Advanced periodontitis has a negative impact on diabetes control and also on glycaemia in non-diabetics. It has also been proven that periodontal disease treatment improves diabetes control. Multiple studies have proven that blood glucose levels have the potential of decreasing by 0.4% following periodontal treatment. Although, in absolute figures, this does not seem like much, it is equivalent to the decrease achieved with anti-diabetic medication used as a secondary drug to support the primary medication. In the presence of a chronic low-grade inflammation in the bloodstream, as is the case with periodontal infection, there is an increased risk for diabetes. 

In relation to pregnancy risks, not only has it been confirmed that a pregnant woman with periodontitis is twice as likely to undergo pre-term labour, but also that oral bacteria can spread to the foetal-placental unit, causing inflammation therein. And, an infectious inflammatory disease such as periodontitis can trigger threats of pre-term birth, which is linked to the release of oxytocic substances, which work during cervical maturation as uterine contraction inducers. This is why gynaecologists and obstetricians recommend that their patients visit the dentist in the early stages of pregnancy. Even the Spanish Society of Gynaecology and Obstetrics emphasizes the need to resolve possible periodontal problems before pregnancy. 

A Manifesto for Change 

The European Federation of Periodontology (EFP), representing 28 European national scientific associations, has issued a series of recommendations and warnings for public use in relation to the link between gum health and overall health. This campaign, for which the Spanish Society of Periodontology is playing a key role, comprises diverse actions, including the launch of a Manifesto on periodontal health and overall health, as well as brief documentaries. 

The aim of this initiative is to raise awareness among the population, dentists and other health professionals and health authorities on the strong link between oral health and hygiene and overall health. The primary goal of this campaign is to promote prevention and early detection of periodontal diseases and their treatment, in order to prevent adverse effects on overall health.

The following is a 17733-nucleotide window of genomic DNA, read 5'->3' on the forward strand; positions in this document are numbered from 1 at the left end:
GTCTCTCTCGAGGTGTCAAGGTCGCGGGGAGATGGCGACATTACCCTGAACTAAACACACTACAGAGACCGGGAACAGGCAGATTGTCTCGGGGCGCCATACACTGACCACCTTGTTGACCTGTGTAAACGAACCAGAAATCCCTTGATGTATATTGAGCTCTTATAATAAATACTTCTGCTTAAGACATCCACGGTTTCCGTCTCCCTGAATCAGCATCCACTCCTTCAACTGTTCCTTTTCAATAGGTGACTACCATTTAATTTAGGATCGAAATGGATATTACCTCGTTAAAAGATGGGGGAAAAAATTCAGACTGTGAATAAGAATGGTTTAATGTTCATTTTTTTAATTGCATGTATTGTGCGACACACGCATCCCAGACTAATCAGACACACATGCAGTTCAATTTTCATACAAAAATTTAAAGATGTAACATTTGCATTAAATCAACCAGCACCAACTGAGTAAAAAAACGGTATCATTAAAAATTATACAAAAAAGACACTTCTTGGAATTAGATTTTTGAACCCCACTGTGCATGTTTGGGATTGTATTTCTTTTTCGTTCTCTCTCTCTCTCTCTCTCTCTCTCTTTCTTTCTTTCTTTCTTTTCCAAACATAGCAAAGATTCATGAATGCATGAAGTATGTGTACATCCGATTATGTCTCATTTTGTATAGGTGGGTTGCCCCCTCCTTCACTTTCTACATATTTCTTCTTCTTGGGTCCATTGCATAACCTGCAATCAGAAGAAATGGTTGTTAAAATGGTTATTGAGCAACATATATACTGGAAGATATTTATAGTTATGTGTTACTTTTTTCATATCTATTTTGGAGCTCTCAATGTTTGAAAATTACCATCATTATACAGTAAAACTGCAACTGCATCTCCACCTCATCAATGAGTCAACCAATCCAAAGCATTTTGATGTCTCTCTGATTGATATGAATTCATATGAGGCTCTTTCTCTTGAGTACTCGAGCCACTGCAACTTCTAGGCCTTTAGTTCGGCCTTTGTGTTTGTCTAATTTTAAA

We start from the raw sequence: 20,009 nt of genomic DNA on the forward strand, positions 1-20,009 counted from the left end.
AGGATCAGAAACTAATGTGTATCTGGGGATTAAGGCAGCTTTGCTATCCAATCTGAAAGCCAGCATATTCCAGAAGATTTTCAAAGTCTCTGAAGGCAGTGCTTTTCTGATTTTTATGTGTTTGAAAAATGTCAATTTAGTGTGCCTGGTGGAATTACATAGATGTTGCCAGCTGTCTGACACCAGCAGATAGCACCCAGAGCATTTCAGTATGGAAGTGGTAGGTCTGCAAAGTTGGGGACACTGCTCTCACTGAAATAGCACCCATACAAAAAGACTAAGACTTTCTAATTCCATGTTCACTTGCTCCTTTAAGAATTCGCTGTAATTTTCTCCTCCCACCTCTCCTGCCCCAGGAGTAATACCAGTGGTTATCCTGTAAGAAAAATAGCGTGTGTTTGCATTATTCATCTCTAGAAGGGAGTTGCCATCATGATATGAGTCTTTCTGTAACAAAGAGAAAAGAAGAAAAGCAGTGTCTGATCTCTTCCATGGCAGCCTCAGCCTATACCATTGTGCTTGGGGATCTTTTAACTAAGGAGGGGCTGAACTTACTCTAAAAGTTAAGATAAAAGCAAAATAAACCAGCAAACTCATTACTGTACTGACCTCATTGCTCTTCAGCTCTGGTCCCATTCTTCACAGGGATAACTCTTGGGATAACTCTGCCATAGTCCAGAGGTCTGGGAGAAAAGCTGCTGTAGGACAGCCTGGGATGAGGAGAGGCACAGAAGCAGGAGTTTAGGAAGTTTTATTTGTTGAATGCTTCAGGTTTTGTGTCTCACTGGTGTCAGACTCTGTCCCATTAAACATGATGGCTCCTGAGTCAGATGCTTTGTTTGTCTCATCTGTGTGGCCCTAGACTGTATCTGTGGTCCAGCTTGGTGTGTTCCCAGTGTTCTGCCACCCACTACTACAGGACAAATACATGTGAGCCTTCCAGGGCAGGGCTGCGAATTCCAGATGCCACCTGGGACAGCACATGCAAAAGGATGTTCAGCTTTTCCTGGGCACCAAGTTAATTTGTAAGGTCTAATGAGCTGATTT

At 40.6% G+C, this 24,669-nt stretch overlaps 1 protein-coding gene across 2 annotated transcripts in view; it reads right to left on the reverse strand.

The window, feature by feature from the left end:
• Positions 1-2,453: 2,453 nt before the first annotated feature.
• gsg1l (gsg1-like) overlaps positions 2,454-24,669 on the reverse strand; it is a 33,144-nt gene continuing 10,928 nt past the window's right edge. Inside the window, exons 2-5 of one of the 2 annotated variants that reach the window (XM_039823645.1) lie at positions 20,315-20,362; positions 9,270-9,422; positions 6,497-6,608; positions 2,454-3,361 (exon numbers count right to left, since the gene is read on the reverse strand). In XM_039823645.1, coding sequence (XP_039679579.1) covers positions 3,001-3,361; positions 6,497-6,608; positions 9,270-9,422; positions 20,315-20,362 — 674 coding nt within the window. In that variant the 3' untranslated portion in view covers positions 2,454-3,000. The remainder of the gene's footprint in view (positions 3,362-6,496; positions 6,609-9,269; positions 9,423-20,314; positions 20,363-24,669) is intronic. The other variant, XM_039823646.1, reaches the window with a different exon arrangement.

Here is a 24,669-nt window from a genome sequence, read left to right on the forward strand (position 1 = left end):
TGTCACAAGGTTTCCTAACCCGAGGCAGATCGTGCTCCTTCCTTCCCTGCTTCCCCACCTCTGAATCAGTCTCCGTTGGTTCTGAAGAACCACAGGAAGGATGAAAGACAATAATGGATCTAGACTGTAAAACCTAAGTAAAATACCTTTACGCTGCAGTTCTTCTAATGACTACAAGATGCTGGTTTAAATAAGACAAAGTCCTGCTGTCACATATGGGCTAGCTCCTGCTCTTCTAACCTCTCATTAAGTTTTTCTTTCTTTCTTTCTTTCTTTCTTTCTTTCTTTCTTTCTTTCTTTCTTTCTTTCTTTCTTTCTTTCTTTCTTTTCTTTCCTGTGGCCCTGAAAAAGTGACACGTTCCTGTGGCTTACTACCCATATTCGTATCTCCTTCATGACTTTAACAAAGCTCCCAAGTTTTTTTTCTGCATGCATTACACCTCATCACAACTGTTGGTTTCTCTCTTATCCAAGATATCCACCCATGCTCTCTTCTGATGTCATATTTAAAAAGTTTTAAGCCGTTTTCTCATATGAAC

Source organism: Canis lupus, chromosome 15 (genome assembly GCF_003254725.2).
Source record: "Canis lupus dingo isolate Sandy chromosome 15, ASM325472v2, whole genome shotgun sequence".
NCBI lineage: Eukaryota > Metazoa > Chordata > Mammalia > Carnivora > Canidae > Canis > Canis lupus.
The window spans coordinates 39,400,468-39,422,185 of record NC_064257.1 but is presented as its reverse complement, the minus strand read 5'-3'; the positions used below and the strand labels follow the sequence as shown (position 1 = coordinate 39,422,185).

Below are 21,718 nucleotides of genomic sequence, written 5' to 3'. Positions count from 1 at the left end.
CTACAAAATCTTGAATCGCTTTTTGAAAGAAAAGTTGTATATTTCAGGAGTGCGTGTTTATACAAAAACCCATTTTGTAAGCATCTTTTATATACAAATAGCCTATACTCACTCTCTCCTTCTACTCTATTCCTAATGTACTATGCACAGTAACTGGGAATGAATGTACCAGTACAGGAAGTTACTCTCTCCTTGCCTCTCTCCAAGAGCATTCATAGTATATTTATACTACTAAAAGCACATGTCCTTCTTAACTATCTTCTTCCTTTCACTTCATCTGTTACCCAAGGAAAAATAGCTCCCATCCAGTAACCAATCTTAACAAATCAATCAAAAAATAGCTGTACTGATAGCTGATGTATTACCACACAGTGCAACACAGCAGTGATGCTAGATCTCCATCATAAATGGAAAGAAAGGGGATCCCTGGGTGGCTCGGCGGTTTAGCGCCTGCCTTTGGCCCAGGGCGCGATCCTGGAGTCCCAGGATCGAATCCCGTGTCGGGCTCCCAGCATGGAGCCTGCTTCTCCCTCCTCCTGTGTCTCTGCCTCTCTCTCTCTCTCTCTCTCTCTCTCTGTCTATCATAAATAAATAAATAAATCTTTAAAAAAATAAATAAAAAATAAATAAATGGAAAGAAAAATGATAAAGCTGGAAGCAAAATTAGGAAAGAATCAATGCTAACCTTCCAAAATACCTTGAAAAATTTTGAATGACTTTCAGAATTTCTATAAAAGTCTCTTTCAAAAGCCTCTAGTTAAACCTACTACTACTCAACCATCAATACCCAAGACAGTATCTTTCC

Experts are demanding that periodontal disease be recognised as an important public health issue, due to its high prevalence, where specifically in Spain, 8 of every 10 adults 35 years and older have some gum condition. 

Demand is also being expressed for dentists and health practitioners to be provided with relevant and effective guidelines for detection and treatment, and for the implementation of intervention studies to identify the consequences of these associations. 

The Manifesto being disseminated by the European Federation of Periodontology sets forth four main ideas: 

• 1.- Evidence: There is proven scientific evidence linking gum disease to diabetes decompensation, to cardiovascular disease and to adverse pregnancy outcome. 

• 2.- Multidisciplinary Approach. Patient healthcare requires multidisciplinary approaches between dentists and other health professionals, including endocrinologists, cardiologists, gynaecologists or general practitioners. 

• 3.- Future Research: Future research should focus on specific goals in the field of diabetes, cardiovascular disease, adverse pregnancy outcomes and other systemic conditions. 

• 4.- Cooperation: Collaboration is needed from different interest groups, from health professionals to public institutions and patients. 

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Data controller DENTAID, S.L. LABORATORIOS DE PREVENCIÓN E HIGIENE BUCAL, SLU (“PHB”).